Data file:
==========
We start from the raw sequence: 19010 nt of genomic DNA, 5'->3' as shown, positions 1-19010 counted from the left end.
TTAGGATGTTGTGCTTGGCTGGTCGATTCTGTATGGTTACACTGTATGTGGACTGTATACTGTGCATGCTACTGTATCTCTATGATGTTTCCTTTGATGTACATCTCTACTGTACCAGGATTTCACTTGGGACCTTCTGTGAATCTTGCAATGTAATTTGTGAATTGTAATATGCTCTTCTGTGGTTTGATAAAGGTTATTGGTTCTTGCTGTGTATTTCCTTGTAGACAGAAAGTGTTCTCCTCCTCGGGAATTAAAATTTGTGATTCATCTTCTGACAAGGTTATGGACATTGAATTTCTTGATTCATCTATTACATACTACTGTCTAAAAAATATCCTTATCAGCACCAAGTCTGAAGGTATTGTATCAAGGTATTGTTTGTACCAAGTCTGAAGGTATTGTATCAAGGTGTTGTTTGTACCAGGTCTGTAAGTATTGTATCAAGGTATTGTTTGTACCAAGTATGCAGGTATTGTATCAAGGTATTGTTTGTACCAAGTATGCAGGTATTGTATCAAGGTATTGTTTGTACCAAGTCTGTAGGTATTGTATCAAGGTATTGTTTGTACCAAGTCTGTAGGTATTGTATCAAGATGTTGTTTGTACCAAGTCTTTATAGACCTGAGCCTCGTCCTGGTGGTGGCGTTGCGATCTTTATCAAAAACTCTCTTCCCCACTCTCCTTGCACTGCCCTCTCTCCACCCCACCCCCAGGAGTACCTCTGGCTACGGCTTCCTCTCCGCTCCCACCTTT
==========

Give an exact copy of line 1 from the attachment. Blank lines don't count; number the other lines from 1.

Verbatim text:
We start from the raw sequence: 19010 nt of genomic DNA, 5'->3' as shown, positions 1-19010 counted from the left end.